Jepson Flora Project: Jepson Interchange    

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Jepson Interchange (more information)
©Copyright 1993 by the Regents of the University of California

  • Up-to-date information about California vascular plants is available from the Jepson eFlora.



James S. Pringle (except as specified)

Annual, perennial herb
Stem decumbent to erect, < 2 m
Leaves simple, cauline (sometimes also basal), opposite or whorled, entire, sessile or basal ± petioled; stipules 0
Flower bisexual, radial, parts in 4's or 5's, except pistil 1; sepals fused, persistent; petals fused, persistent or deciduous, corolla generally without fringes or scales on inner surface, sinuses between lobes generally unappendaged; stamens epipetalous, alternate corolla lobes; ovary superior, chamber 1, placentas parietal, often intruding
Fruit: capsule, 2-valved
Seeds many
Genera in family: ± 80 genera, 900 species: worldwide; some cultivated (Eustoma , Exacum , Gentiana )
Reference: [Wood & Weaver 1982 J Arnold Arbor 63:441–487]



James C. Hickman

Annual, biennial, erect, glabrous
Leaves opposite, often ± sheathing
Inflorescence: cyme or panicle-like
Flower: calyx lobes generally 5, ± linear-keeled, appressed to corolla; corolla salverform or funnel-shaped, generally pink, lobes ± entire, scales 0, sinus appendages 0; stamens generally ± exserted, dehisced anthers spirally twisted; style thread-like, stigma oblong to fan-shaped
Fruit ± cylindric-fusiform
Seed generally < 0.5 mm, ± rounded, ± brown, netted
Species in genus: ± 50 species: worldwide, except s Africa
Etymology: (Latin: centaur, mythological discoverer of its medicinal properties)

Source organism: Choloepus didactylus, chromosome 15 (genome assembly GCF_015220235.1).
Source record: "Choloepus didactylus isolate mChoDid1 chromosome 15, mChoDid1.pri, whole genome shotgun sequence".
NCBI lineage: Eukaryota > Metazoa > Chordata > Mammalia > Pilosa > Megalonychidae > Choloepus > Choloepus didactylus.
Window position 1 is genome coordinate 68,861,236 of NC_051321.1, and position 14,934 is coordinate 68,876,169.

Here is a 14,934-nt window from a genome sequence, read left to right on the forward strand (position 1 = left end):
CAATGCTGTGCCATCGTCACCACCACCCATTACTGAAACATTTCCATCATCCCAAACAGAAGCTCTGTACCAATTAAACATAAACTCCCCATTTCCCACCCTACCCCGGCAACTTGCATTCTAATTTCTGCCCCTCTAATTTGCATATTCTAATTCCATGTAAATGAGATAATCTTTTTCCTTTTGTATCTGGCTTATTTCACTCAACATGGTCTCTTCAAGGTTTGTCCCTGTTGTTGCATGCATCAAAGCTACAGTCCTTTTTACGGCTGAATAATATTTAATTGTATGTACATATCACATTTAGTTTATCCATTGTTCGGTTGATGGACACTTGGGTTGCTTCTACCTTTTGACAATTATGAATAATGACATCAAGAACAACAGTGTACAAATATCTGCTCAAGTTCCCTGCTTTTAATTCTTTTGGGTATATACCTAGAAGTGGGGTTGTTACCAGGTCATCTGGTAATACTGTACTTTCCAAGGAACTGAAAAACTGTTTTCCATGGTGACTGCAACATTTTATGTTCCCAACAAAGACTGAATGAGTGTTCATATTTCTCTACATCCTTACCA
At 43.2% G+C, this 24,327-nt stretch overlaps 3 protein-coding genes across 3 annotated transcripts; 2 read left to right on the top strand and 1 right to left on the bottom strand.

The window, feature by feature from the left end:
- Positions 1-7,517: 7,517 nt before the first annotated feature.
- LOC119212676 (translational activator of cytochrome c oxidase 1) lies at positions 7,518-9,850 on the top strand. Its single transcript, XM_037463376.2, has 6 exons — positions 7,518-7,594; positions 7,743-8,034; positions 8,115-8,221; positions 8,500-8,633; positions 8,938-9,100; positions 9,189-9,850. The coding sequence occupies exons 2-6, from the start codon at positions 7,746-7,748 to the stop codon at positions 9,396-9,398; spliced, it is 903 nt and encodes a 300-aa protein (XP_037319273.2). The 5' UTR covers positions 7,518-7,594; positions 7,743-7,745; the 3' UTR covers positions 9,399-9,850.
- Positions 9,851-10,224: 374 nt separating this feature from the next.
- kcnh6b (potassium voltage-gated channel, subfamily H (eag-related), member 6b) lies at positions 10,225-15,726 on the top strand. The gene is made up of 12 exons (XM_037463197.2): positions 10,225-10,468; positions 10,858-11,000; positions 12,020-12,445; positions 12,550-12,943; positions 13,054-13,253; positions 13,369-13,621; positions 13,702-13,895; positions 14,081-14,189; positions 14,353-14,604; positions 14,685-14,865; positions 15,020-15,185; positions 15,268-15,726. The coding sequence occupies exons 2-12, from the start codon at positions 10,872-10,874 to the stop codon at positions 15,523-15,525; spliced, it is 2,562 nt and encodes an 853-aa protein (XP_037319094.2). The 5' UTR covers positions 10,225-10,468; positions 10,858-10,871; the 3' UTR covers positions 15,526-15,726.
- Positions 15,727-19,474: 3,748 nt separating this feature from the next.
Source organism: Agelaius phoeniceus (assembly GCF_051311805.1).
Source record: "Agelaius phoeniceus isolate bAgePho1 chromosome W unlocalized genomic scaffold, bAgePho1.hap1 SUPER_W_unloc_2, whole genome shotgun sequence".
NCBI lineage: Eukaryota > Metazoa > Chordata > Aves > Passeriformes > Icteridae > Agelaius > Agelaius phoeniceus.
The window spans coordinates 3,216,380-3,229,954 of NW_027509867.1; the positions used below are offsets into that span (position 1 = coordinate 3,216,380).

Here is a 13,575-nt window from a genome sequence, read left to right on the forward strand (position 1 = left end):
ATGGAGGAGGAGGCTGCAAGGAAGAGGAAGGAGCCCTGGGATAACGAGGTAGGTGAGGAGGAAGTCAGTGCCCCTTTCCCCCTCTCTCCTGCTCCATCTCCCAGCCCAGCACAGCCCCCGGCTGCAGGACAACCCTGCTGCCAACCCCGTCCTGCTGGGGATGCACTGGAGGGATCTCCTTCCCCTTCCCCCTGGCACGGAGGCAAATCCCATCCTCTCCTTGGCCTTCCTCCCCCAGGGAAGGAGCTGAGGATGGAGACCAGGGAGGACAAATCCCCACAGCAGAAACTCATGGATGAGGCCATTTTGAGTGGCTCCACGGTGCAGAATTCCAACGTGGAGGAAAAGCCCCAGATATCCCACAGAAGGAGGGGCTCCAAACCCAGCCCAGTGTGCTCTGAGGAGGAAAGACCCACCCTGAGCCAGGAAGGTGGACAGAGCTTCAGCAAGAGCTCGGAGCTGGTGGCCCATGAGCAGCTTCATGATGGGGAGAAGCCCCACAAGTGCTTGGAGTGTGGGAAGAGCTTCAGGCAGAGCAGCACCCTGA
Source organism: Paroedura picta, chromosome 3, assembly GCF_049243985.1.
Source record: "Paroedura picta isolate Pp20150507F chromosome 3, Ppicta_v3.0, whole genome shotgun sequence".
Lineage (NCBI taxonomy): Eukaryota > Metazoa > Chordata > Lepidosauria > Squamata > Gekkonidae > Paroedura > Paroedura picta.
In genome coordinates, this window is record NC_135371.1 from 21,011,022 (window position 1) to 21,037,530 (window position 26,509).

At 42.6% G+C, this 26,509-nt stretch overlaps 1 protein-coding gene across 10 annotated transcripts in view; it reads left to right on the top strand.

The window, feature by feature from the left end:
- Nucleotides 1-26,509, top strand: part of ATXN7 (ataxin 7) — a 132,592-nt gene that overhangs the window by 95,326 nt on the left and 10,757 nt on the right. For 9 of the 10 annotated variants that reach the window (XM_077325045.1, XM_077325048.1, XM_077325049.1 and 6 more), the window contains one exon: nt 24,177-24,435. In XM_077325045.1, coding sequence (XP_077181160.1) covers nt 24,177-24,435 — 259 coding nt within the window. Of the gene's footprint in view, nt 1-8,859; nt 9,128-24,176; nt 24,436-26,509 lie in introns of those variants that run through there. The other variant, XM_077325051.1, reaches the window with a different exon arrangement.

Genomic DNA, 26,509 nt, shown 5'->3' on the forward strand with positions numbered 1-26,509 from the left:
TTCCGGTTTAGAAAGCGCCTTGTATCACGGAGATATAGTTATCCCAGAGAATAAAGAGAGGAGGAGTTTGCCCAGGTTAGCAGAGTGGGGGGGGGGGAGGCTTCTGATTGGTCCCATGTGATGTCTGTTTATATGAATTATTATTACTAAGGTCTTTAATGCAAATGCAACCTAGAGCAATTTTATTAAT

Variable and difficult; worldwide study needed.


C. exaltatum (Griseb.) Piper

Annual 10–35 cm
Leaf 10–30 mm, ± oblong, acute
Inflorescence open; pedicels 10–50 mm
Flower: corolla lobes 3–7 mm, generally inrolled and appearing ± linear, not overlapping, white to rose; undehisced anthers ± 1 mm; stigma lobes fan-shaped
Ecology: Moist, generally alkaline scrub
Elevation: generally < 1500 m.
Bioregional distribution: South Coast Ranges, San Gabriel Mountains, Peninsular Ranges, Great Basin Floristic Province, Mojave Desert, w edge Sonoran Desert
Distribution outside California: to e Washington, Utah
Flowering time: May–Aug
Synonyms: C. namophilum Reveal, C.R. Broome & Beatley var. nevadense C.R. Broome, Nevada centaury
CA (not NV) plants that have been considered C. n. var. namophilum , spring-loving centaury, THREATENED US, with denser inflorescence, from e DMoj (Ash Meadows), are apparently all C. exaltatum
Reference: [Holmgren 1984 Intermtn Flora 4:5–6]
Much variation apparently environmental.

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bioregional map for CENTAURIUM%20exaltatum being generated
N.B. The distribution depicted here differs from that given in The Jepson Manual (1993)

Retrieve Jepson Interchange Index to Plant Names entry for Centaurium exaltatum
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